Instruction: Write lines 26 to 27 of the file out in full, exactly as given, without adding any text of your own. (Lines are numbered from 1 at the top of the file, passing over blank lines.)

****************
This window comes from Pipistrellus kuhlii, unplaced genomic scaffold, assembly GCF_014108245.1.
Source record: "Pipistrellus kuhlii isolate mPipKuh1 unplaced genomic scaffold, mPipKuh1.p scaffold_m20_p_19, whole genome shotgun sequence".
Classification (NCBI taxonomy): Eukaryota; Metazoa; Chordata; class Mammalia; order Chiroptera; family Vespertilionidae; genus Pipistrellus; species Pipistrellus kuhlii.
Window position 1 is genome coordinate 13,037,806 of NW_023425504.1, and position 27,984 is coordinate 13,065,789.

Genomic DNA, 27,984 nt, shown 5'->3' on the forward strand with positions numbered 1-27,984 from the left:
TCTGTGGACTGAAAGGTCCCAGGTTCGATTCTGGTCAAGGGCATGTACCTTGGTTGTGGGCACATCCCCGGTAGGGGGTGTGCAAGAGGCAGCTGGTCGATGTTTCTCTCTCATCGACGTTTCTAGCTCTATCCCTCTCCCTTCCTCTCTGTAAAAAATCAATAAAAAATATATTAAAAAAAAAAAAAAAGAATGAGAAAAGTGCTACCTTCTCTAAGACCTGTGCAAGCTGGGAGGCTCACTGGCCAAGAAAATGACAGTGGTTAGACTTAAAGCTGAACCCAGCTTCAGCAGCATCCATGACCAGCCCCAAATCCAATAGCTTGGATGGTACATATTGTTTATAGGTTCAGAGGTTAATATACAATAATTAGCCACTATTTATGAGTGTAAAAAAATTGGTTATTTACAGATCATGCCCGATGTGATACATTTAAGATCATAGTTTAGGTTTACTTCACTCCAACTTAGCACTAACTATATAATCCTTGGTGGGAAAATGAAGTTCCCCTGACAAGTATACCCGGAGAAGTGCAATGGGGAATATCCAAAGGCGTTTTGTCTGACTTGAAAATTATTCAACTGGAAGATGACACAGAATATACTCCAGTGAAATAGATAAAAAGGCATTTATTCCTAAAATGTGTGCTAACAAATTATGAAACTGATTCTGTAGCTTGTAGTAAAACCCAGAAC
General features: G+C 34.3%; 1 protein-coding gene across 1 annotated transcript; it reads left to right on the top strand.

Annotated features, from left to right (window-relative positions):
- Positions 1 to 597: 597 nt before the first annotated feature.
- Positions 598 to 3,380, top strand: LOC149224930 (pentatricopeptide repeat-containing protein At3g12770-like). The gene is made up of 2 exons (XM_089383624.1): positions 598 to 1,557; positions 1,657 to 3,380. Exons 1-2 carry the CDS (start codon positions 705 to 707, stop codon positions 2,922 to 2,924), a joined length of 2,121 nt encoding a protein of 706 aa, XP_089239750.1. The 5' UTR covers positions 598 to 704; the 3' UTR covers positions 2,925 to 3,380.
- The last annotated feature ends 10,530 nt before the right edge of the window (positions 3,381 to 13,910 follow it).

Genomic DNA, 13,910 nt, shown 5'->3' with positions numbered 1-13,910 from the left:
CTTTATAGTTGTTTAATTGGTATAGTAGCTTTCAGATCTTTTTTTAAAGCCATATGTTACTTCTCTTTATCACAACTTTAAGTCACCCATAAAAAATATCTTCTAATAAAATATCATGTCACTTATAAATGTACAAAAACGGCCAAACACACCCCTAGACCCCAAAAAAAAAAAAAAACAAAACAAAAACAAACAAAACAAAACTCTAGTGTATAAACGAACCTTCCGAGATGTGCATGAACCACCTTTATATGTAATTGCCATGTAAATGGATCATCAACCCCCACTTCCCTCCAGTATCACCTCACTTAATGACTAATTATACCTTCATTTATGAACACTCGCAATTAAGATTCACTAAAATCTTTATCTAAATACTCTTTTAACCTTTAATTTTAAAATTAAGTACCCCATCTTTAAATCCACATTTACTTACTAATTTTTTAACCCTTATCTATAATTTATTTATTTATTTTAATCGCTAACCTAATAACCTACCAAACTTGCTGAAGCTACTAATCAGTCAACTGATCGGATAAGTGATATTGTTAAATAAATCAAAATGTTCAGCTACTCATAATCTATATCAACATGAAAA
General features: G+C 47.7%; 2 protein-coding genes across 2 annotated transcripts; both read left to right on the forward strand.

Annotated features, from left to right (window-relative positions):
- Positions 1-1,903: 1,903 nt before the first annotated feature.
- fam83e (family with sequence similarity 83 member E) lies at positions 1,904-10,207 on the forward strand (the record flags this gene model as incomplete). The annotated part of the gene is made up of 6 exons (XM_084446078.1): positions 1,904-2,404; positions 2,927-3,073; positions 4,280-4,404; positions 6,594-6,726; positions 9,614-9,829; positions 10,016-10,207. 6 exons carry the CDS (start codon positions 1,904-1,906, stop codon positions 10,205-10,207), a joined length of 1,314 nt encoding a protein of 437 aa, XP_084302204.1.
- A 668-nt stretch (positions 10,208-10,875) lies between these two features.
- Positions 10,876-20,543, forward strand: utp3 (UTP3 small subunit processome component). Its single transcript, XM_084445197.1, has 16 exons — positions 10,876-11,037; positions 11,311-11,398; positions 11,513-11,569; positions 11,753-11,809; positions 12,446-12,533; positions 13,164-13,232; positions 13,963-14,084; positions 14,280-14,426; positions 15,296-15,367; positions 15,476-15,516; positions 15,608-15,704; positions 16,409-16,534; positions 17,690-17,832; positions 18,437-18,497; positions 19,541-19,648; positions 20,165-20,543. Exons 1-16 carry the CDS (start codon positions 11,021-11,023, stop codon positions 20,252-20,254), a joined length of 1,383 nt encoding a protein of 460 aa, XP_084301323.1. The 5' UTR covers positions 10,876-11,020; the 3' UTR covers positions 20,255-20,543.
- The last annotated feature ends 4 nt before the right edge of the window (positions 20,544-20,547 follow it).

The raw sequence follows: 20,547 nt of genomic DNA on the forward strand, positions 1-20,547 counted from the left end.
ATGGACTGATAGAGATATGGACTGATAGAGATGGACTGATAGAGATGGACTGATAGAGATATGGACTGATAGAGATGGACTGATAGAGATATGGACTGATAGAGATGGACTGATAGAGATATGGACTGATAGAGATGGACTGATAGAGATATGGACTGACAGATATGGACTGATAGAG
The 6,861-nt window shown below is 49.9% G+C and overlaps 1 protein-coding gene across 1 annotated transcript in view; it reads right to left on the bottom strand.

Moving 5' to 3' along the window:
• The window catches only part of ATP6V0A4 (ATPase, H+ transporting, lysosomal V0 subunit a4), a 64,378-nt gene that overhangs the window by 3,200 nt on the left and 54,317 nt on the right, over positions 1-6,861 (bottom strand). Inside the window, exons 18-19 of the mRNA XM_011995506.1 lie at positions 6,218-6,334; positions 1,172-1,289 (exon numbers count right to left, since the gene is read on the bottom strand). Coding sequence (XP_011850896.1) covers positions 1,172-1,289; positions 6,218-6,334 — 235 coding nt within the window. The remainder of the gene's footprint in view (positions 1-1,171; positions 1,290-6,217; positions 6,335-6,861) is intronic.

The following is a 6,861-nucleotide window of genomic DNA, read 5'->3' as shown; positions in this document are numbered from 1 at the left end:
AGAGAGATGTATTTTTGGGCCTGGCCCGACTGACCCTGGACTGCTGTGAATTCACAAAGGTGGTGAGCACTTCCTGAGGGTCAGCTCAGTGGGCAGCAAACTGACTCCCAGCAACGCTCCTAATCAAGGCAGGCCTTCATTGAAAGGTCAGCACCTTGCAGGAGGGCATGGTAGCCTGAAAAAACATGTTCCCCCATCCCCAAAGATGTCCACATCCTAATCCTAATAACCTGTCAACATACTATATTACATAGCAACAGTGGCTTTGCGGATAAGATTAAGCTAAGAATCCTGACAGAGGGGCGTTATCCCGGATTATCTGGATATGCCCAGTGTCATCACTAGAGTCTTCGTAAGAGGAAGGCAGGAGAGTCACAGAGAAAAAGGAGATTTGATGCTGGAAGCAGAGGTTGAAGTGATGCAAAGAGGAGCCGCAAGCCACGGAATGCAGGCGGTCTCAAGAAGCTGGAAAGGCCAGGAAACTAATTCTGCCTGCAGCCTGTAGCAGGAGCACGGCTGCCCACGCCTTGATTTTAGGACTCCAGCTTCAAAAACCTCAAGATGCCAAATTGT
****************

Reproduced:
The following is a 6,861-nucleotide window of genomic DNA, read 5'->3' as shown; positions in this document are numbered from 1 at the left end:
AGAGAGATGTATTTTTGGGCCTGGCCCGACTGACCCTGGACTGCTGTGAATTCACAAAGGTGGTGAGCACTTCCTGAGGGTCAGCTCAGTGGGCAGCAAACTGACTCCCAGCAACGCTCCTAATCAAGGCAGGCCTTCATTGAAAGGTCAGCACCTTGCAGGAGGGCATGGTAGCCTGAAAAAACATGTTCCCCCATCCCCAAAGATGTCCACATCCTAATCCTAATAACCTGTCAACATACTATATTACATAGCAACAGTGGCTTTGCGGATAAGATTAAGCTAAGAATCCTGACAGAGGGGCGTTATCCCGGATTATCTGGATATGCCCAGTGTCATCACTAGAGTCTTCGTAAGAGGAAGGCAGGAGAGTCACAGAGAAAAAGGAGATTTGATGCTGGAAGCAGAGGTTGAAGTGATGCAAAGAGGAGCCGCAAGCCACGGAATGCAGGCGGTCTCAAGAAGCTGGAAAGGCCAGGAAACTAATTCTGCCTGCAGCCTGTAGCAGGAGCACGGCTGCCCACGCCTTGATTTTAGGACTCCAGCTTCAAAAACCTCAAGATGCCAAATTGT